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Summer Break Update

I have been taking a “summer break”, a very rewarding time to simply relax and enjoy life. I spent time on my health and fitness that included a detailed annual physical, committed to some diet and lifestyle modifications, and dedicated time for moments of reflection on my life since relocating to Tokyo Japan.

I don’t like or use social media, particularly Facebook and Instagram, finding I am more comfortable when I sit alone with my thoughts. I never really gave much thought to this tendency to “daydream” until I read an interesting commentary by Melinda Wenner Moyer in the New York Times (“In Defense of Daydreaming”, 8/4/22) that says researchers believe letting your mind wander can benefit the brain.

The thought-provoking piece cited two studies. In one, adults “were given the option of either entertaining themselves with their own thoughts for 15 minutes or giving themselves painful electric shocks. Sixty-seven percent of men and 25 percent of women chose the shocks.” Another study’s results however suggested “that our tendency to avoid being alone with our thoughts is in part because ‘we tend to underestimate the value of thinking’ according to one of the study’s authors.’” That study “asked adults to first predict how much they would like sitting in a quiet room alone, and then actually had them do it for 20 minutes. To their surprise, the participants enjoyed the experience more than they had expected to.”

I was pleased to learn that other “daydreaming” research “shows that letting our minds wander and engaging in certain kinds of daydreaming can give us joy, serenity and even make us more creative.”

I am relaxing in Tokyo, reading a book, glad to be alive.

I am not merely glad to be alive; I am jubilant.

For this old man, this IS home.

And, I am pleased to announce that the Japan Ministry of Immigration has just granted me a five year resident Visa extension!

Thank you for visiting my website. I will resume regular blog posts in the fall.

Japan’s Overwhelming Heat Wave

Since my 2019 relocation to Japan I have experienced two unexpected and extraordinary events: the COVID pandemic and Japan’s worst heat wave on record.

In Tokyo on Saturday, temperatures exceeded 35 Celsius (about 95 degrees Fahrenheit) for the eighth straight day. According to Japan’s Meteorological Agency, the capital has only seen such a streak once before since 1875.

Heat stroke and exhaustion are a major concern and Japan’s aging population is especially vulnerable. Over 4,500 people with symptoms were taken to hospitals in recent days; a number more than four times greater from the same period a year ago.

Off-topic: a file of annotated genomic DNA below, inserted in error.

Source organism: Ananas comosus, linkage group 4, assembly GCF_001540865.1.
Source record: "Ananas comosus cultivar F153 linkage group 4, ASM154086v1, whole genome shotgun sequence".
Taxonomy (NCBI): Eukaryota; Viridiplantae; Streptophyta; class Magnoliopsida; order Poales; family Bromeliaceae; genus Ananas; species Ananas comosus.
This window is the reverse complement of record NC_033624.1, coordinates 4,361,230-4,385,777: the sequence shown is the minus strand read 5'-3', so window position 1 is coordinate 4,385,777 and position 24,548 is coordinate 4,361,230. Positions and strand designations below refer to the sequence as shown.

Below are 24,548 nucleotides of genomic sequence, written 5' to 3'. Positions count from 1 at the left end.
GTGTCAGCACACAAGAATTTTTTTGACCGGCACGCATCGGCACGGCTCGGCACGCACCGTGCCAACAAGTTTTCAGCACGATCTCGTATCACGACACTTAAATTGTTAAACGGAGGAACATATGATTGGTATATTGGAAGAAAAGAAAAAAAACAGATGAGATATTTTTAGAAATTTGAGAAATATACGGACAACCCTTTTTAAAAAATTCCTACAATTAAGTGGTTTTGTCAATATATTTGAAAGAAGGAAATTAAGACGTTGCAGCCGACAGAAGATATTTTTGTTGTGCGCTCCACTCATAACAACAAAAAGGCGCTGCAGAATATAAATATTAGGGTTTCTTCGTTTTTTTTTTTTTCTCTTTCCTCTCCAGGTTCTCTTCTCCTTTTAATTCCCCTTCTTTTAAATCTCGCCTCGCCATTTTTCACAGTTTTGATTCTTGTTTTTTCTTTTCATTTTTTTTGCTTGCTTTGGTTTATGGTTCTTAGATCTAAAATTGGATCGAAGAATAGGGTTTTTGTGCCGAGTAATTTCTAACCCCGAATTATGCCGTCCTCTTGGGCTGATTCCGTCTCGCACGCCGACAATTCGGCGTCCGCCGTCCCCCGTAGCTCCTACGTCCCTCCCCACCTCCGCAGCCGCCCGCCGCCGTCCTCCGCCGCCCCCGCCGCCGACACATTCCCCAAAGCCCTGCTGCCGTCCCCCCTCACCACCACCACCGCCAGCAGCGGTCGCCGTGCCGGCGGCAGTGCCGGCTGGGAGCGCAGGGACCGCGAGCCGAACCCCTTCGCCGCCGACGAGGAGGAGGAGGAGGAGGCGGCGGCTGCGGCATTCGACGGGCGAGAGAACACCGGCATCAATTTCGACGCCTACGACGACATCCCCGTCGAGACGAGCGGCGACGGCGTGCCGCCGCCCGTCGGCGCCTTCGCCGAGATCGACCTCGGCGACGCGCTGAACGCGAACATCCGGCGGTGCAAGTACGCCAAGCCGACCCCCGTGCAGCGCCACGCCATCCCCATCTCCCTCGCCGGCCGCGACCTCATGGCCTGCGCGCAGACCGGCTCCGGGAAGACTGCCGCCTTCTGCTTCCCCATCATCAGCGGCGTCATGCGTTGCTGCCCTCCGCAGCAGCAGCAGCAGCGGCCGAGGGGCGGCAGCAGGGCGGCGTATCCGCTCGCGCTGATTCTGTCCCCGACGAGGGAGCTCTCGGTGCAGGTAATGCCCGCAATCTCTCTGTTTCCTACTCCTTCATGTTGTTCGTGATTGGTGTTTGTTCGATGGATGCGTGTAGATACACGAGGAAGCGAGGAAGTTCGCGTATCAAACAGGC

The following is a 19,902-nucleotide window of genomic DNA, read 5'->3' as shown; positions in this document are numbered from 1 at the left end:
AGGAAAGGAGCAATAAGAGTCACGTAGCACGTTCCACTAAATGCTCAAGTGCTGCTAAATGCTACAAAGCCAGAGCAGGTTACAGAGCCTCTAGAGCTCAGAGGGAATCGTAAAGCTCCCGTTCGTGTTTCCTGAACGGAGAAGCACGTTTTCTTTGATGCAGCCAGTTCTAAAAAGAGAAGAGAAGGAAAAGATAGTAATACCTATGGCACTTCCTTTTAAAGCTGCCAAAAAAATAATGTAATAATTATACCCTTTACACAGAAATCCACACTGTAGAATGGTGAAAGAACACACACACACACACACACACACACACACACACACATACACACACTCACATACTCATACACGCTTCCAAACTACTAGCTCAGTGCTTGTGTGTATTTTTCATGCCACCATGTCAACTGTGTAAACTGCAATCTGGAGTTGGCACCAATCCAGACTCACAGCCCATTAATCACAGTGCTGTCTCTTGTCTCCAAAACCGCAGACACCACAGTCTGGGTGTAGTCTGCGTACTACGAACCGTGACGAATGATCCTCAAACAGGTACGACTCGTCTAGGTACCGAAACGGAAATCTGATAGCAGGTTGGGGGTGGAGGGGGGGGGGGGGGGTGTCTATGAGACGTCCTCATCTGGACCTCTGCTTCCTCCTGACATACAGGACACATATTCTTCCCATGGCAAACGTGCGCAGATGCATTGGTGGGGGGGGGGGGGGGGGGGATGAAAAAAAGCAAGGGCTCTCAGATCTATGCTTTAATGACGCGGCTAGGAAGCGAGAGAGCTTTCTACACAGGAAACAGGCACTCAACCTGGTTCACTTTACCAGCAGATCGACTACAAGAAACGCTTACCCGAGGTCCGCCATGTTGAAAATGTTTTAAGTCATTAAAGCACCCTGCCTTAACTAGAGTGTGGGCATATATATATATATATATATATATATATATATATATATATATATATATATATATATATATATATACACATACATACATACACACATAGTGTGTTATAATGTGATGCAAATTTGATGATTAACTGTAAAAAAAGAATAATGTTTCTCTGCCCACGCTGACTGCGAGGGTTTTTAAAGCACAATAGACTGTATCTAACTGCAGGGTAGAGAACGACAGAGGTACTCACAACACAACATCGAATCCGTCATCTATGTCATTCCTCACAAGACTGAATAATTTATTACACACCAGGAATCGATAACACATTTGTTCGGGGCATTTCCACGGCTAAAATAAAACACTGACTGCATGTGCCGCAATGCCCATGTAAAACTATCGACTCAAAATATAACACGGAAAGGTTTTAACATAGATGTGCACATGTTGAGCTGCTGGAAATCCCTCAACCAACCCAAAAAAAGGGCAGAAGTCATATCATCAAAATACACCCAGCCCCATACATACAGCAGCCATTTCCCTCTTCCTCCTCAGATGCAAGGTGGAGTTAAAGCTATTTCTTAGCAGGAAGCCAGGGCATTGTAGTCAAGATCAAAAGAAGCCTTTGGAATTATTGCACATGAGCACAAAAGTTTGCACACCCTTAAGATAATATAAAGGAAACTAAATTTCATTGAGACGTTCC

Since we walk or ride bikes for all our local activities, we have been very careful to avoid exposure. We have kept air-conditioners running and I have halted my daily 5K fitness walks to avoid heat stroke; even very early morning and evening attempts were dangerous. Toma has been particularly affected by the heat.

Typhoon season, the next expected weather events, could also be troubling.

Japan¥ Tumbles to 20-year Low vs. US$

Will US$ vs. Japan¥ rise further?

The Japanese yen continued its fall relative to the U.S. dollar, trading at 126.3 yesterday, its lowest level against the U.S. dollar in nearly 20 years. Expert commentary suggests the yen could trade in the 130 yen range.

While there are several conditions that have led to the rise of the dollar, such as the geopolitical turmoil of the Russia-Ukraine war roiling global markets, it primarily reflects different monetary policy approaches between Japan’s central bank and the U.S. Federal Reserve.

For me, the stronger dollar means I receive more yen when transferring funds from U.S. bank accounts to Japan as well as lower prices for credit card purchases.

Witness to History ….

Over my lifetime I have had the extraordinary experience to witness, as a participant or an observer, many significant social, political, cultural or sports-related events.

Here are two interesting recent examples of sports related events where I was a “witness to history”.

Sunday, April 10 was the final day of the 2022 Masters golf tournament. I stayed up all night watching the tournament live on Tokyo TV (listening to English commentary via Sirius radio and various online reports).

Twenty-five years ago on that day I had a front row seat on the 18th green to witness a young American golfer finish one of the most memorable rounds in golf history. Tiger Woods won the 1997 Masters at Augusta, Georgia, setting records for the lowest score (270 strokes) and the widest margin of victory (12). Seeing Tiger make his remarkable comeback was inspirational!

Early on Sunday as I sleepily scanned cable TV sports coverage I stumbled on the last innings of the first perfect game in Nippon Professional Baseball in 28 years. The pitcher, twenty-year old Roki Sasaki, threw only 105 pitches and set a Japanese pro baseball record by striking out 13 consecutive batters en route to Japan’s 16th perfect game. Another extraordinary performance.

I still recall as a young boy watching on a black and white TV the perfect game thrown by NY Yankee pitcher Don Larsen in game 5 of the 1956 World Series. It is the only post-season perfect game in major league baseball history.